by Dave Enns
You’ve set the vision, communicated the need, given realistic expectations, and offered proven and realistic training. All based on a great referral that this person would be a worthy group leader. But they still tell you “No!”
Argh! Those “no’s” are never easy to hear.
My normal response to “no” was to thank them for considering it while doing all I can to hide my disappointment. As fast as possible I would hang up the phone and move on to my next call. Little did I know how short-sighted my response was. I had reduced recruiting to “filling a spot”. Their “no” was not only causing me to miss the opportunity to affirm and come alongside them, but also to team with them for years to come in recruiting and raising up new leaders. This realization sent me back to the drawing board on what recruiting was really about.
Here are four strategies that helped us stop recruiting to fill the position, truly affirm people in what God was calling them to do, and empower them to be part of our team for years to come.
1. Reframing Rejection: A Pastoral moment to affirm the yes behind the no! A no usually means a yes to something else. All too often we’re afraid to ask someone what’s happening in their lives, causing them to say “no.” But asking “why” is important. If it’s misaligned expectations, a conversation could easily change the outcome. But more often than not, potential leaders have legitimate commitments to family, health issues, work, other ministries or hobbies that are consuming their time. These are the yes’ behind the no. These kind of yes’ are a pastoral opportunity to be intentional with that person, coming alongside to listen and understand their no to you, maybe an important yes to God. How you handle this won’t be forgotten and how they see what they have to offer the Kingdom.
2. Expanding Your Recruiting Team: Suprise them how they can easily still have an impact. When the need for leadership is sizable and your leads are few ask them if they would take the next 3-4 days to pray, and talk with their spouse or friends if they know someone else you should consider asking to lead a group. Don’t ask them to respond immediately. Most people need time to think, pray and consider. Plus, three days means for the next 72 hours you have another recruiter and person praying for you and your ministry! Set the expectation that you’ll give them a call back to follow up, and then make sure to do it! It confirms that you value their time and involvement in your ministry. You never know, their prayers may change their “no,” into “yes!”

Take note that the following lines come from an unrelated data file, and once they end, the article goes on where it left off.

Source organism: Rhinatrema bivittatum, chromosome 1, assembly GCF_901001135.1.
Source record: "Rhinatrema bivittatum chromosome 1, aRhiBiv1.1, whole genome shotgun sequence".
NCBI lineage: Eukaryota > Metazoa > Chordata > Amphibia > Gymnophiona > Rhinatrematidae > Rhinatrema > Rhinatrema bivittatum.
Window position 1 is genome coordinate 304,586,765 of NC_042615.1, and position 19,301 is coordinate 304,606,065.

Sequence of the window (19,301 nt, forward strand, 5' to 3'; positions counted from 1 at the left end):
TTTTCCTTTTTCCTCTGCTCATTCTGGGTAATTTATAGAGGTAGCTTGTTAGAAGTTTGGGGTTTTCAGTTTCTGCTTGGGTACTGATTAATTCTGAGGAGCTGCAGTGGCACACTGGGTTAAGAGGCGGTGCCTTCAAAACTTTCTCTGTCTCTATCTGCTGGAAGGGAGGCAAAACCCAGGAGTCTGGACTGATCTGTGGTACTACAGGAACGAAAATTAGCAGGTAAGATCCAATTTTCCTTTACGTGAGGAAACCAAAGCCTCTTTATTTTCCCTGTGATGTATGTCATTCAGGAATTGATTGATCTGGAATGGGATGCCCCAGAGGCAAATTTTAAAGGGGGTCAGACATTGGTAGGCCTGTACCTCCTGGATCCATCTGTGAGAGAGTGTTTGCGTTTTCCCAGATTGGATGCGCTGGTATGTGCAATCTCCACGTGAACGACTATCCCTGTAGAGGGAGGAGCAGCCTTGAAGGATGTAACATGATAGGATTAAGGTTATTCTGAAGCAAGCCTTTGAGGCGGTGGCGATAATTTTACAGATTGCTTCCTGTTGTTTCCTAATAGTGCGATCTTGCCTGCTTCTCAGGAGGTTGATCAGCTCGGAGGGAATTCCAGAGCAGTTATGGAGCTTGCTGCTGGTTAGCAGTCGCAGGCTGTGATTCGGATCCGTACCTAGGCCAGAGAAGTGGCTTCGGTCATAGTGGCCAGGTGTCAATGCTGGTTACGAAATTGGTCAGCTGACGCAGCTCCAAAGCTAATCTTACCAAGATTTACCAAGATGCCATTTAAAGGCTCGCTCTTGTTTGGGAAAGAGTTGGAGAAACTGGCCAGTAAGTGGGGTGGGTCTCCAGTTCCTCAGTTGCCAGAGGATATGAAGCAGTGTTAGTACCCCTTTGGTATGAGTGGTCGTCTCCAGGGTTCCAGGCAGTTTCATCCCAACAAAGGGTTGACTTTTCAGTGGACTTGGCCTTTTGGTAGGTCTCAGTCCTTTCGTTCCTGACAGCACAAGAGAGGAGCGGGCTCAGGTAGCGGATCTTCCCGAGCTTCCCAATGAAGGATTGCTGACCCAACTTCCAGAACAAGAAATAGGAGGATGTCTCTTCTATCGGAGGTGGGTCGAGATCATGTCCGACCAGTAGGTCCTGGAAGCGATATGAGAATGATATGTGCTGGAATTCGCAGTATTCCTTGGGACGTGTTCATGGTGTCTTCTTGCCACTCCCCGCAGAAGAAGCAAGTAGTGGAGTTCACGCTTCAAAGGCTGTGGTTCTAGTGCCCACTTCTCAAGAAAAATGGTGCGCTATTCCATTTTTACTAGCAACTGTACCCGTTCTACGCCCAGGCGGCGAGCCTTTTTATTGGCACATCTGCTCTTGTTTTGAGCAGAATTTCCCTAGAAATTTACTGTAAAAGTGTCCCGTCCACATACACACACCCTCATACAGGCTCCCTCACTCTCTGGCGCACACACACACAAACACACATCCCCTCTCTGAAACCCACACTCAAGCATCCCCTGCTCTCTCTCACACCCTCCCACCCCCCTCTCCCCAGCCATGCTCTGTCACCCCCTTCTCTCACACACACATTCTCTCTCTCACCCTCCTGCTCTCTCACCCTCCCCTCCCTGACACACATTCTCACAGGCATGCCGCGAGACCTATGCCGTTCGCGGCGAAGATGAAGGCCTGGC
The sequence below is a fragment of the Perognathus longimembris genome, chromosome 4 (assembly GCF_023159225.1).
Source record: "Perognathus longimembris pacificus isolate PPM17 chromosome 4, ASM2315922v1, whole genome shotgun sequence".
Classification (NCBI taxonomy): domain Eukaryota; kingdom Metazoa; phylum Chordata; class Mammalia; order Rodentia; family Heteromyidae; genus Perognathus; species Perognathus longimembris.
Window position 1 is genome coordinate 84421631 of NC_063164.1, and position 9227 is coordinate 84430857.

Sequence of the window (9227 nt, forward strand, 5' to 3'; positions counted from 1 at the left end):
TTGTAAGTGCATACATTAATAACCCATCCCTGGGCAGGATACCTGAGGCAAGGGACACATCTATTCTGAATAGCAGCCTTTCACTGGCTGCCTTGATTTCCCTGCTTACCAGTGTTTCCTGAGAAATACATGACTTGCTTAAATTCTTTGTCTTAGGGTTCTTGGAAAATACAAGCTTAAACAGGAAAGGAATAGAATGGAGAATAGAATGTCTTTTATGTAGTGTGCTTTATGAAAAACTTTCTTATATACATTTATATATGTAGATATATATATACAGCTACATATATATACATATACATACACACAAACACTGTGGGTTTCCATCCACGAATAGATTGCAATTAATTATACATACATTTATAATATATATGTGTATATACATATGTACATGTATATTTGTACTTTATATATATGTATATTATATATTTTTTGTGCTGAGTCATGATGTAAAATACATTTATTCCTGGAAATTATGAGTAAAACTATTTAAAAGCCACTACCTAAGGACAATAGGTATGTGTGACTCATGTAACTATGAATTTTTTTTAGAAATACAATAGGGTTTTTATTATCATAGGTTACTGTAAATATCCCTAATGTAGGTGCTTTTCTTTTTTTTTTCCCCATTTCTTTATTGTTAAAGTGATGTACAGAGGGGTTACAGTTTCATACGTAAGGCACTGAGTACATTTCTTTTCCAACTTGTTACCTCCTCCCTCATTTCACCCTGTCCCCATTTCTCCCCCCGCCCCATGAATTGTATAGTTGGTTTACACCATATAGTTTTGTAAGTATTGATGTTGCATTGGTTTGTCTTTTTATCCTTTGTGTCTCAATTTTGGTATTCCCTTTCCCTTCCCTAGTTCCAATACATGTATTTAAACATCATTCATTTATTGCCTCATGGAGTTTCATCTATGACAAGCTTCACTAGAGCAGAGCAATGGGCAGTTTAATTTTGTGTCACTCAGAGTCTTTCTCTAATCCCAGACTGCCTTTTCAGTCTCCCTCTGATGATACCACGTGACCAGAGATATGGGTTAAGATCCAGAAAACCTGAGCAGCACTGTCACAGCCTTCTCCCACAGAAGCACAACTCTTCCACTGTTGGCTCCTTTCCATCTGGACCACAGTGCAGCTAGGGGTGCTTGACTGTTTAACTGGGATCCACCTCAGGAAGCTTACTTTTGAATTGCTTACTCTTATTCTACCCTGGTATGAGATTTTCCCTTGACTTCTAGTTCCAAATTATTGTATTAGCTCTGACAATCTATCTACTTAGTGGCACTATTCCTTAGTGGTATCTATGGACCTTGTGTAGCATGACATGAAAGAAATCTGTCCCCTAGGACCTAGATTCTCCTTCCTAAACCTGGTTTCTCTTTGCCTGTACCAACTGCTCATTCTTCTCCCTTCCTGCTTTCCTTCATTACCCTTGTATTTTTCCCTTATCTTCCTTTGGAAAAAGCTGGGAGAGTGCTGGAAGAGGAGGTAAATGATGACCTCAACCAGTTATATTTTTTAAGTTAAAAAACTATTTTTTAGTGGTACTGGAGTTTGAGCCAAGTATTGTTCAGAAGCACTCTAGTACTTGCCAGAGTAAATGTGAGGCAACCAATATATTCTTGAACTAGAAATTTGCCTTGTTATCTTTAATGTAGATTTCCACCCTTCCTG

3. Keeping the Door Open to Future Potential: Ask if you can ask again.
In our small group ministry, every potential leader or host we contact has been referred by someone else. These personal leadership referrals are invaluable, and we never want to lose a strong referral. While you may have heard “No” or “Not now,” keep in mind this doesn’t necessarily mean “never.” Ask if you can contact them again next year for another “ask”. In thirty years of vocational ministry, I’ve only had one person tell me not to call them back. I once followed up with a potential leader four years in a row. Each year I called, we ended up having a fun conversation catching up about life, and whether or not it was the right time for leadership. The fourth year it was a “yes.”
4. Building Relational Capital: Staying in their moment, not yours.
Even though someone has given you permission to call them back six months to a year later, the conversation needs to be as much about them and how they are doing, than just your need for more leaders. That’s why you need to write down the reason someone told you no the first time you called them. When I start this call-back conversation engaged and curious asking how their coaching little league went or getting an update on their parent’s health (both good reasons why they said no), most are surprised I actually remember those details. It will also help you know if there’s no way you should be asking them to lead because they’re in the same situation they had been in the past. A call not ending up in an ask reveals once again that you care more about them than just filling a slot.
Let’s be clear. Recruiting is hard work and rarely effective during office hours only. It’s one of the most challenging roles we have in ministry. It’s also one of the most rewarding opportunities we have to be involved in. It multiples impact, discipleship, and evangelism. Every follower of Jesus we call to lead has a desire and passion to make a kingdom impact (Ephesians 2:10). It might be hard to see, but it’s there. Don’t let a “no” and a need to fill some slots cause you to miss it!
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